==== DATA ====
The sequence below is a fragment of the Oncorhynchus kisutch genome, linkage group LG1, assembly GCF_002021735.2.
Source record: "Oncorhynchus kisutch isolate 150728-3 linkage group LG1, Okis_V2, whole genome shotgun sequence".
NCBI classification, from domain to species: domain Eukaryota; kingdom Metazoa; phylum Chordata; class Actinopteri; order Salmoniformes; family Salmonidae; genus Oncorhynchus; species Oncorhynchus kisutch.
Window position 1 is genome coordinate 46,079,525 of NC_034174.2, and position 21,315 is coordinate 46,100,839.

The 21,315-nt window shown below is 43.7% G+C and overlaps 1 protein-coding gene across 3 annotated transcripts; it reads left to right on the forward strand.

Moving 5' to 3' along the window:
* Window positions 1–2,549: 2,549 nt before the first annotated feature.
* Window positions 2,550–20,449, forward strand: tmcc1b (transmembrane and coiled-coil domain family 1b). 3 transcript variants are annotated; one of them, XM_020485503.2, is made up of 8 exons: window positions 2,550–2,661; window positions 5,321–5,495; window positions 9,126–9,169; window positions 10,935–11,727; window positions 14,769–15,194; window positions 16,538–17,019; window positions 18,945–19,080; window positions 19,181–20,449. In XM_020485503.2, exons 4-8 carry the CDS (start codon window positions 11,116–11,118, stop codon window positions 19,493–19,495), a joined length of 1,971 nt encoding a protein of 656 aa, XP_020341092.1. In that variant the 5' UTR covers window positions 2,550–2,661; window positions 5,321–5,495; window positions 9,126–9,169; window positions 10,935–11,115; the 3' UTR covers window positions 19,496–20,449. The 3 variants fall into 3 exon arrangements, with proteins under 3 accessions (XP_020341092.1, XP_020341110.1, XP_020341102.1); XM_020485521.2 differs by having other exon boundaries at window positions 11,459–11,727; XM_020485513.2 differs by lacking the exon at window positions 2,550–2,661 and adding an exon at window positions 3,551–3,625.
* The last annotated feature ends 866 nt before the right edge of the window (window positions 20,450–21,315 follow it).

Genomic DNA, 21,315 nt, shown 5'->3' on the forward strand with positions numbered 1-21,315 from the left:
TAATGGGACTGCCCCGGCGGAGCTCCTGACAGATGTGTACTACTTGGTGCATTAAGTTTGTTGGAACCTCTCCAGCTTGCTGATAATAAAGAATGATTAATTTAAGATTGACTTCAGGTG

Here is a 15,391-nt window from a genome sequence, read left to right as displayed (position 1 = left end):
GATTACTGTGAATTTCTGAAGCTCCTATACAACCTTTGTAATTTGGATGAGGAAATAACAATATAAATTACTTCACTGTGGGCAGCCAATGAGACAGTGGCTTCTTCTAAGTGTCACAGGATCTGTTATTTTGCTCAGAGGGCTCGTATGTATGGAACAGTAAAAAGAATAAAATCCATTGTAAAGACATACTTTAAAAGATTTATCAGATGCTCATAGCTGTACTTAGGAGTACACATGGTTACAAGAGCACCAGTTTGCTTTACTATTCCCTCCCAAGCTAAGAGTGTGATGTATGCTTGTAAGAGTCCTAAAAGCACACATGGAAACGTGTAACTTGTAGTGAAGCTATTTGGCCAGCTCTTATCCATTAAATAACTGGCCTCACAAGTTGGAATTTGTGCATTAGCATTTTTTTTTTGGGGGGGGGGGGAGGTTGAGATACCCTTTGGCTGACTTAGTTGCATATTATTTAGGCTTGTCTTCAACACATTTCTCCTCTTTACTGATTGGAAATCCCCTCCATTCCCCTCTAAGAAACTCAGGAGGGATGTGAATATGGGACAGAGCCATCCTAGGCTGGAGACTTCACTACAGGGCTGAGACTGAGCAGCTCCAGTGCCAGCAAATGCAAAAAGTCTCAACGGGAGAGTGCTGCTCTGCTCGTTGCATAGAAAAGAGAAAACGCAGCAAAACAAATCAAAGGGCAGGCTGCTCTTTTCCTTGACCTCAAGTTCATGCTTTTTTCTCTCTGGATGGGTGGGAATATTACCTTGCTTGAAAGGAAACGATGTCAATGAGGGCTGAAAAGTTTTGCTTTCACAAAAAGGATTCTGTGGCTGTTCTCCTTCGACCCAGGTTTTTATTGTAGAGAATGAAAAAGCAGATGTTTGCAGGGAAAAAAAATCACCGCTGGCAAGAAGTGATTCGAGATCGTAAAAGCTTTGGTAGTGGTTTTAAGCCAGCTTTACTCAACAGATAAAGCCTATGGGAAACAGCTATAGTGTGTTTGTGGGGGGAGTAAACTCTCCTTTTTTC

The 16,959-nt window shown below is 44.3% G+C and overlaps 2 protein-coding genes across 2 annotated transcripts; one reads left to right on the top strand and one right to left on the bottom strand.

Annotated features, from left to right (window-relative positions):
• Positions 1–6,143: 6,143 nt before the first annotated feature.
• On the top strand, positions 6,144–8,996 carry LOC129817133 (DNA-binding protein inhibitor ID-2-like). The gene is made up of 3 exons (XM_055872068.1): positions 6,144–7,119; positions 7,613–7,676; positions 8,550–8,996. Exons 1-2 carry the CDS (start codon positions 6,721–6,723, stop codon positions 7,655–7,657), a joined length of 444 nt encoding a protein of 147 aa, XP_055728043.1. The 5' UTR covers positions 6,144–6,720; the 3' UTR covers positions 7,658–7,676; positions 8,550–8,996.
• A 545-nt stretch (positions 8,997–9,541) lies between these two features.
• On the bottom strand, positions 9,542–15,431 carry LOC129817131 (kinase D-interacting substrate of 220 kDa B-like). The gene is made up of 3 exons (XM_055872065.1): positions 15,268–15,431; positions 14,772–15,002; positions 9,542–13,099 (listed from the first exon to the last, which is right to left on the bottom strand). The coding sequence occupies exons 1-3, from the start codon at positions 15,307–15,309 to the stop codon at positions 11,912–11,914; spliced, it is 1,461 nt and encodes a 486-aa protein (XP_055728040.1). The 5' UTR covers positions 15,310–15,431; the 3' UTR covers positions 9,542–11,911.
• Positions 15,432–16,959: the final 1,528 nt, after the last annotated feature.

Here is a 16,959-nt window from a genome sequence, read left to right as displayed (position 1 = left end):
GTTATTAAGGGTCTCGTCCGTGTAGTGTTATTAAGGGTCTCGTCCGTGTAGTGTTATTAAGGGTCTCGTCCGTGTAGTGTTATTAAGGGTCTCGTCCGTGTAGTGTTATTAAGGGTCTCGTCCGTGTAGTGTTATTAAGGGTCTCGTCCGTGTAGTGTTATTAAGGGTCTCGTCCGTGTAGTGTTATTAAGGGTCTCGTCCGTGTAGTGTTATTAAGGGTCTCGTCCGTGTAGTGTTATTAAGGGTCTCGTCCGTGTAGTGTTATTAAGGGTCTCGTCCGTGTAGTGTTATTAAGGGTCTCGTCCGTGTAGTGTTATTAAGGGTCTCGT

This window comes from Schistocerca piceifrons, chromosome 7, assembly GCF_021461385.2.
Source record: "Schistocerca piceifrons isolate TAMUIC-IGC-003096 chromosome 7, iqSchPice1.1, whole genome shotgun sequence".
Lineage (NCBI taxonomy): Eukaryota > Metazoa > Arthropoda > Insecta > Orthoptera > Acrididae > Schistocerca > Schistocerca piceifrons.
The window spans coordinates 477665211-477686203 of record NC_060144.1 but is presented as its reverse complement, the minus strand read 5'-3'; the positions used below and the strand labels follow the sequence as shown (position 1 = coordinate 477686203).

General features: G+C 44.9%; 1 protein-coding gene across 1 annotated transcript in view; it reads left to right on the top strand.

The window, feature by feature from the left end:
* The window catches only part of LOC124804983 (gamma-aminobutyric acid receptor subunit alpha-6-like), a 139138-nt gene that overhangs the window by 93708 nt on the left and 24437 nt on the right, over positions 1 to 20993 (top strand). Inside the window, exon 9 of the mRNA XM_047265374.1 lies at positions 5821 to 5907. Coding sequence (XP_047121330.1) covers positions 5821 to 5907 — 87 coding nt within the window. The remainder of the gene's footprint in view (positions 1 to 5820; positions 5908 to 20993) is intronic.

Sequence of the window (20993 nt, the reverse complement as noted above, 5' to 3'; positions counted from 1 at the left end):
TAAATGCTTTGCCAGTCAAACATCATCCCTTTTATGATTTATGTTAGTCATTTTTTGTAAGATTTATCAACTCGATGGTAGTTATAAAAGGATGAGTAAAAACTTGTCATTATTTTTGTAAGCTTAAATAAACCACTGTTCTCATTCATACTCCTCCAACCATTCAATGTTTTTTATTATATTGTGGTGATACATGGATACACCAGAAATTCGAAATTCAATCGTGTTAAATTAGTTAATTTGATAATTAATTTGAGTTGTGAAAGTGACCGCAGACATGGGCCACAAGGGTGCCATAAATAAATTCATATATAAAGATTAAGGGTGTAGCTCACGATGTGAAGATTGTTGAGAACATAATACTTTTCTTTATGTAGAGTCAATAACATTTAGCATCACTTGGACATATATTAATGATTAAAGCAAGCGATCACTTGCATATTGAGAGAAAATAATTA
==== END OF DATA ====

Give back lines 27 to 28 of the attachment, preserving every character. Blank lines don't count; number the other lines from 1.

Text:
General features: G+C 44.9%; 1 protein-coding gene across 1 annotated transcript in view; it reads left to right on the top strand.

The window, feature by feature from the left end: